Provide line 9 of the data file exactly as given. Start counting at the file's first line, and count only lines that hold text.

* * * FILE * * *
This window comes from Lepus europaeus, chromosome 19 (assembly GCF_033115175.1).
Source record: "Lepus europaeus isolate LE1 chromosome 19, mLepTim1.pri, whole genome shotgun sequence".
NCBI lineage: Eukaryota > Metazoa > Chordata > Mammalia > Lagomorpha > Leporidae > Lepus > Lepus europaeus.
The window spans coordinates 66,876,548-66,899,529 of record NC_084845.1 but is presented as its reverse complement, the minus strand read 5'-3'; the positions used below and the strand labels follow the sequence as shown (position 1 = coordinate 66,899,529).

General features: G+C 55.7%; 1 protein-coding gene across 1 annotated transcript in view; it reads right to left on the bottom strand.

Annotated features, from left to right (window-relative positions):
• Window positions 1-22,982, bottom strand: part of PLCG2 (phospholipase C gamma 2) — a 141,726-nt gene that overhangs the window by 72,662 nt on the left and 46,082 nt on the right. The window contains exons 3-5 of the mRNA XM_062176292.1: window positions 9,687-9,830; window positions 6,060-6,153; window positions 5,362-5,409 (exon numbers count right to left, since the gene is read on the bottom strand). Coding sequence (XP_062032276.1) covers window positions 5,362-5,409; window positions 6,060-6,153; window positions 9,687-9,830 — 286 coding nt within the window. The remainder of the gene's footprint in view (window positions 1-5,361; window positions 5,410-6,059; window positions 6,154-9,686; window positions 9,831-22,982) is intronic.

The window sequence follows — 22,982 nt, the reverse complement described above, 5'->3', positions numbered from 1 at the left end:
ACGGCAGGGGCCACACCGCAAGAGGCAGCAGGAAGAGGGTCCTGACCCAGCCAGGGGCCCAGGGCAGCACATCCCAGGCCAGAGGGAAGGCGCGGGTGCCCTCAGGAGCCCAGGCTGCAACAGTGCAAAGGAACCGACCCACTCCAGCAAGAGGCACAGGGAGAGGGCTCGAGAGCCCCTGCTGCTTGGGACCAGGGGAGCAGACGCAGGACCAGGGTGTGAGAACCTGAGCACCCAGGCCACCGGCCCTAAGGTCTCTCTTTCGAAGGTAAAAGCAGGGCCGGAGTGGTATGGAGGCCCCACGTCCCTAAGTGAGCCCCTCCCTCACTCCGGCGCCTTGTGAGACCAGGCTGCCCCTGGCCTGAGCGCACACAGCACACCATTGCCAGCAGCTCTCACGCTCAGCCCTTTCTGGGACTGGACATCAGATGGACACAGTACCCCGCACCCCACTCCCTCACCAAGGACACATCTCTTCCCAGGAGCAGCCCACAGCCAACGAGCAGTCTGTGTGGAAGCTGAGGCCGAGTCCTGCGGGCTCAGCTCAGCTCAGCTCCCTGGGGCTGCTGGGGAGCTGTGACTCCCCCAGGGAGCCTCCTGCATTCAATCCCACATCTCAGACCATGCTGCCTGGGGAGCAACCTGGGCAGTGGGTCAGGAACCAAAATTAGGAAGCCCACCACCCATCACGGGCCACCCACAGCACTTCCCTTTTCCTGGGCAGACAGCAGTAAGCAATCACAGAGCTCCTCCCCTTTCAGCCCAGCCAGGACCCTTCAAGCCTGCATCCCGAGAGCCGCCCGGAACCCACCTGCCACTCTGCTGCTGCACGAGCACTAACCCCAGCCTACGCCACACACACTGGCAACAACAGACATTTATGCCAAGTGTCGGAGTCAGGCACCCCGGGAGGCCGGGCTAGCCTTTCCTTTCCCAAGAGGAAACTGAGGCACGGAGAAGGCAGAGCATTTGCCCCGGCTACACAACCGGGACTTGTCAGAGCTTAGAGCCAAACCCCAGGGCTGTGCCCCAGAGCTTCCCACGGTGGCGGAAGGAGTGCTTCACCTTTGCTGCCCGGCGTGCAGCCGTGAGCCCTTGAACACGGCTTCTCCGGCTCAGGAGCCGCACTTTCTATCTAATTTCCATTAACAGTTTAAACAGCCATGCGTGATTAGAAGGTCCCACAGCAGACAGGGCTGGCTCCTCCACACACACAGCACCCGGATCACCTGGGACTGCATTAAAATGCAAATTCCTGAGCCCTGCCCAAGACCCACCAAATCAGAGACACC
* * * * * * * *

ACGGCAGGGGCCACACCGCAAGAGGCAGCAGGAAGAGGGTCCTGACCCAGCCAGGGGCCCAGGGCAGCACATCCCAGGCCAGAGGGAAGGCGCGGGTGCCCTCAGGAGCCCAGGCTGCAACAGTGCAAAGGAACCGACCCACTCCAGCAAGAGGCACAGGGAGAGGGCTCGAGAGCCCCTGCTGCTTGGGACCAGGGGAGCAGACGCAGGACCAGGGTGTGAGAACCTGAGCACCCAGGCCACCGGCCCTAAGGTCTCTCTTTCGAAGGTAAAAGCAGGGCCGGAGTGGTATGGAGGCCCCACGTCCCTAAGTGAGCCCCTCCCTCACTCCGGCGCCTTGTGAGACCAGGCTGCCCCTGGCCTGAGCGCACACAGCACACCATTGCCAGCAGCTCTCACGCTCAGCCCTTTCTGGGACTGGACATCAGATGGACACAGTACCCCGCACCCCACTCCCTCACCAAGGACACATCTCTTCCCAGGAGCAGCCCACAGCCAACGAGCAGTCTGTGTGGAAGCTGAGGCCGAGTCCTGCGGGCTCAGCTCAGCTCAGCTCCCTGGGGCTGCTGGGGAGCTGTGACTCCCCCAGGGAGCCTCCTGCATTCAATCCCACATCTCAGACCATGCTGCCTGGGGAGCAACCTGGGCAGTGGGTCAGGAACCAAAATTAGGAAGCCCACCACCCATCACGGGCCACCCACAGCACTTCCCTTTTCCTGGGCAGACAGCAGTAAGCAATCACAGAGCTCCTCCCCTTTCAGCCCAGCCAGGACCCTTCAAGCCTGCATCCCGAGAGCCGCCCGGAACCCACCTGCCACTCTGCTGCTGCACGAGCACTAACCCCAGCCTACGCCACACACACTGGCAACAACAGACATTTATGCCAAGTGTCGGAGTCAGGCACCCCGGGAGGCCGGGCTAGCCTTTCCTTTCCCAAGAGGAAACTGAGGCACGGAGAAGGCAGAGCATTTGCCCCGGCTACACAACCGGGACTTGTCAGAGCTTAGAGCCAAACCCCAGGGCTGTGCCCCAGAGCTTCCCACGGTGGCGGAAGGAGTGCTTCACCTTTGCTGCCCGGCGTGCAGCCGTGAGCCCTTGAACACGGCTTCTCCGGCTCAGGAGCCGCACTTTCTATCTAATTTCCATTAACAGTTTAAACAGCCATGCGTGATTAGAAGGTCCCACAGCAGACAGGGCTGGCTCCTCCACACACACAGCACCCGGATCACCTGGGACTGCATTAAAATGCAAATTCCTGAGCCCTGCCCAAGACCCACCAAATCAGAGACACC